Best Of The Batch: Halie Loren
Full Circle

By MuzikMan [08-06-2006]


Artist: Halie Loren
Title: Full Circle
Genre: Jazz-Rock-Pop
Format: CD
Label: White Moon Productions
Website: www.halieloren.net
CDBaby:

I often wonder how such beautiful women, both with voice and physical presence, can sing cut-to-the-bone lyrics, and mean it with every fiber of their being. Even after all these years of listening and writing reviews, it still catches me off guard. My first thought is like, “What’s a nice girl like you doing in a place like this?” That would be shortsighted and unrealistic to look at an individual in such a way, not to mention sexist. That thought came and went as quick as it arrived. Now let’s get down to business here.

Halie Loren is an individual that makes an impact as a poet, lyricist, multi-instrumentalist, and on top of all of that talent, sings like a woman on mission perfectly positioned to carry her story to the world via her music. She does it ALL very well.

With one listen to Full Circle, you will become a believer. It did not take long for me to realize I was listening to a special artist. When the third track “Sand” began, I said to myself, wow, this girl really has what it takes, she is the entire package and then some. The music is a nice mixture of jazz, pop, and rock, and at times, I heard hints of country, like the popular mainstream country that has been so hot for several years now. But these are my ears talking; somebody else may not hear that at all.

I can be absolute about one thing, the lyrics are very powerful, and the piano playing lying underneath it all is the foundation from which the tracks come flowing forth like a river out of control with unyielding emotion. The other contributing musicians are stellar as well and without them, Loren would not have the necessary building blocks to put together this musical machine. This album was a genuine team effort with a leader that has impeccable timing and tremendous skills in every area necessary to create a timeless recording.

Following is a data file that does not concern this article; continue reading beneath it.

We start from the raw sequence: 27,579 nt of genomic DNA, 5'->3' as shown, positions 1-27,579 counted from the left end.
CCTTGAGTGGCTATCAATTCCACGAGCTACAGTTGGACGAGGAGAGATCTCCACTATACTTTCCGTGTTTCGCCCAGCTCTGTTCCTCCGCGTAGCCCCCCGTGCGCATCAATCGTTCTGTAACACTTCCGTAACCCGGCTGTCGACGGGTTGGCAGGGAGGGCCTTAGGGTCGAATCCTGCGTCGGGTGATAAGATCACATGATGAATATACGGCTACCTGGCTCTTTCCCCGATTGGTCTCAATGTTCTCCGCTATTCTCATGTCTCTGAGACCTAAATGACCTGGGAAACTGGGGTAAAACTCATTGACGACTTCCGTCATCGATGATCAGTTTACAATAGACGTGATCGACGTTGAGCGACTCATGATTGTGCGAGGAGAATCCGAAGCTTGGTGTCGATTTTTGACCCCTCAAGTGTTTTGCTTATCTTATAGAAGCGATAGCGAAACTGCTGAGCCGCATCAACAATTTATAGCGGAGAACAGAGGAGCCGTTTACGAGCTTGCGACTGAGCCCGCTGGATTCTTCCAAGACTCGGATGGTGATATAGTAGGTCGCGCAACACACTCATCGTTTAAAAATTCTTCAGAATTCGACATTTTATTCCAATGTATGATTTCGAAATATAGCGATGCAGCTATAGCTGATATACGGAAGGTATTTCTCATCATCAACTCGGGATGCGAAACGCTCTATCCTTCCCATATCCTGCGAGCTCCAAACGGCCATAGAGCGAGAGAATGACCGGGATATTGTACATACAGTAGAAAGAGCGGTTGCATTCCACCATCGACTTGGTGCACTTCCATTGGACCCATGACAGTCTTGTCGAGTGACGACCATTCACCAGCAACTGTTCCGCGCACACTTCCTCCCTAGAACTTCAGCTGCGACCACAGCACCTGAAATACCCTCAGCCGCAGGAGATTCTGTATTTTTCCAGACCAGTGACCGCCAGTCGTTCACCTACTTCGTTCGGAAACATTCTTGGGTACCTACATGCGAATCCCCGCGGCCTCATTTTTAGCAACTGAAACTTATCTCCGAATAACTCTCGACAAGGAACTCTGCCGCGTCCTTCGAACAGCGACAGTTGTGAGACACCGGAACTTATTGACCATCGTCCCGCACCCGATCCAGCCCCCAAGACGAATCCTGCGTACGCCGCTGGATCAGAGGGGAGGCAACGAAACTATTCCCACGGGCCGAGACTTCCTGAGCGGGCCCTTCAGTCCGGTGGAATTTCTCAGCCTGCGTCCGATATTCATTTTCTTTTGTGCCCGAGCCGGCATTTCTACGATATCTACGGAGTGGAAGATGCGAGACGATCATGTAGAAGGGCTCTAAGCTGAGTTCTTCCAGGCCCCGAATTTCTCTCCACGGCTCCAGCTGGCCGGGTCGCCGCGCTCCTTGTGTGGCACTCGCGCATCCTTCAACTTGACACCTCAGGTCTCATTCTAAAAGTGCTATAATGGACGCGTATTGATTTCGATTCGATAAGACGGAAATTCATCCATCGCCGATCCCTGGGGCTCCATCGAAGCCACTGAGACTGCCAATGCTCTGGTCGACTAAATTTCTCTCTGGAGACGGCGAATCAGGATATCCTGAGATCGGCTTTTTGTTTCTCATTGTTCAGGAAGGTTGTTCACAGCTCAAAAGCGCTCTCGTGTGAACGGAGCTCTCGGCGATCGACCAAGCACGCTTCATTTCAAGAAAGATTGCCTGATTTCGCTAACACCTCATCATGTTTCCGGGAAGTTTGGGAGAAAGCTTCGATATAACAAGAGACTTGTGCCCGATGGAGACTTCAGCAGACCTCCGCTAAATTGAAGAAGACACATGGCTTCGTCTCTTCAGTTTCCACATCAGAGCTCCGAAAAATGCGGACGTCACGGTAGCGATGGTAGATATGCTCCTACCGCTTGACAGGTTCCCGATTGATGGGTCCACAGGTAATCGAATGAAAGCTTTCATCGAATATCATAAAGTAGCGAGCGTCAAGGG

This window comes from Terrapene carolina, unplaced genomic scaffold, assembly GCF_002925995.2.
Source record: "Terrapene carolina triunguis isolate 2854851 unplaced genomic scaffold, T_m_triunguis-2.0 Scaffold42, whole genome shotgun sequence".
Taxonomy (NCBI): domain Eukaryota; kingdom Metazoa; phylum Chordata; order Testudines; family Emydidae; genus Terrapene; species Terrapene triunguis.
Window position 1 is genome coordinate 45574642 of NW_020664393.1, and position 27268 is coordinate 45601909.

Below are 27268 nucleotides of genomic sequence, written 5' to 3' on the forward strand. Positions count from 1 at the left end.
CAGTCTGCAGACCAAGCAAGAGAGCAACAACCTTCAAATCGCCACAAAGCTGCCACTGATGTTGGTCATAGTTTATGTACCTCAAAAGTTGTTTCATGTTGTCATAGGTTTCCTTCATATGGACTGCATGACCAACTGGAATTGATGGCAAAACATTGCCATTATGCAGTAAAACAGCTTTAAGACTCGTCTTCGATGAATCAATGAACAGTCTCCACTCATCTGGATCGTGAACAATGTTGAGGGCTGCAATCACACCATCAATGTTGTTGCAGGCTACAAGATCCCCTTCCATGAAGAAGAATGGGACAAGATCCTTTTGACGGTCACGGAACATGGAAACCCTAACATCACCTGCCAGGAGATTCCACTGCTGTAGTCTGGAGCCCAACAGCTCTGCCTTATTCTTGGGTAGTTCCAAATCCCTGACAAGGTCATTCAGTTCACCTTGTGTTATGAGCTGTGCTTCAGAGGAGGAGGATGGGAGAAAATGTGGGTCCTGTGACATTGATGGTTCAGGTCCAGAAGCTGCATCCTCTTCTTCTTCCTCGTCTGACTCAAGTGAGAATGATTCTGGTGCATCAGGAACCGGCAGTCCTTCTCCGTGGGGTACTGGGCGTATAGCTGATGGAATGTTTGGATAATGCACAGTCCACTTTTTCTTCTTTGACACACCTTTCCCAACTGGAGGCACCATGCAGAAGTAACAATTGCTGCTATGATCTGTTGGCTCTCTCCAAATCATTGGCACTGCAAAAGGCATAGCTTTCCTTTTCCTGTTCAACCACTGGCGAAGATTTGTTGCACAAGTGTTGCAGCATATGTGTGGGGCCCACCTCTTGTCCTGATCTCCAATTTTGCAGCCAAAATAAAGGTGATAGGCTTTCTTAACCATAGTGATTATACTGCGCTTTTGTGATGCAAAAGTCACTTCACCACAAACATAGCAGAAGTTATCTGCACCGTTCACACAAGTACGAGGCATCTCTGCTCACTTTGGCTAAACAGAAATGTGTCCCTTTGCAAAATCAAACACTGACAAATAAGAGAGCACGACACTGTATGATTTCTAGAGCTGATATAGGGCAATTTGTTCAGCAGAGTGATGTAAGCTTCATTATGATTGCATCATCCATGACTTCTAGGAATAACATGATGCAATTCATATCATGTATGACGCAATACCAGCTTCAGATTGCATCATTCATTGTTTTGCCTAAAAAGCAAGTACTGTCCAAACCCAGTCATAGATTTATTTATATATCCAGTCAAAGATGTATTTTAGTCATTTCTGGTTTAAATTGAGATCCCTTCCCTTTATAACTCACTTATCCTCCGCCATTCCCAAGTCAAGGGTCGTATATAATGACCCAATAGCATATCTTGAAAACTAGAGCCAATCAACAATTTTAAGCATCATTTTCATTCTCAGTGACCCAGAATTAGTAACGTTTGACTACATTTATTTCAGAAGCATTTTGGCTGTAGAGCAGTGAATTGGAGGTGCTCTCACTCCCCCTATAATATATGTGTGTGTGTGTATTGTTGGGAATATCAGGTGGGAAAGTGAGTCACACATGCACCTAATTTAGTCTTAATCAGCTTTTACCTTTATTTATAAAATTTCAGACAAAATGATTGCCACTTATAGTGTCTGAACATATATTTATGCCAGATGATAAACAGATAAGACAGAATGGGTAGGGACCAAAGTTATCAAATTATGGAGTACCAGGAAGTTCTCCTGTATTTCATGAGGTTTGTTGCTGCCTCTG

If you think there is any surface emotion thrown in for fun on this album, think again—its straight to core with force for this lady. A song like “Pretty Truth” is a good example…

You still pretend you like to let me always choose
I still pretend that I don’t get pissed off at you when I lose,
You still pretend you like to let me always choose
brand new—maybe we should blind each other right now before It all starts showing through-
You still pretend you like to let me always choose
We are but figments we can never live up to,
But beneath the pretty polish we could always find a prettier truth…

I usually don’t quote songs like this, but I just had to. These lyrics make you ponder a few things. That particular passage could apply to a lot of things—a relationship, politicians, and the government, whatever you find in your life or around it that fits the description—which is the beauty of a song like this.

In songs such as the title track, Loren sings about making someone else feel her pain, turning the situation around “Full Circle” and enjoying it. It’s obvious this woman has been through a lot, like many of us, and has no problem wearing her heart on her sleeve. And that is exactly why I admire her for what she is doing here. The best part about it all, besides the great lyrics, is that it comes at you set to sounds that are just as biting and attention grabbing. This is a great album, and one that needs plenty of recognition and a large audience to enjoy just as I did.

01. Maybe I'll Fly (4:33)
02. Alone (4:40)
03. Sand (3:14)
04. River (4:14)
05. Pretty Truth (3:49)
06. Kitty (5:05)
07. Full Circle (4:40)
08. Empty (4:07)
09. Numb (3:43)
10. Almost Even (3:06)
11. Sisters (5:12)
12. Lucky (4:14)

Credits:

Halie Loren: vocals, piano, organ, synths, keyboards, tambourine
Chris Ward: acoustic & electric guitars, bass, feedback ‘noise’
Paul Biondi: saxophone
Brian West: drums, congas
Dale Bradley: cellos
James M. House: electric guitars, six string fretted bass

For more information about the author, click on the author’s name at the top of the page.



Source: http://www.musicdish.com/mag/?id=11220


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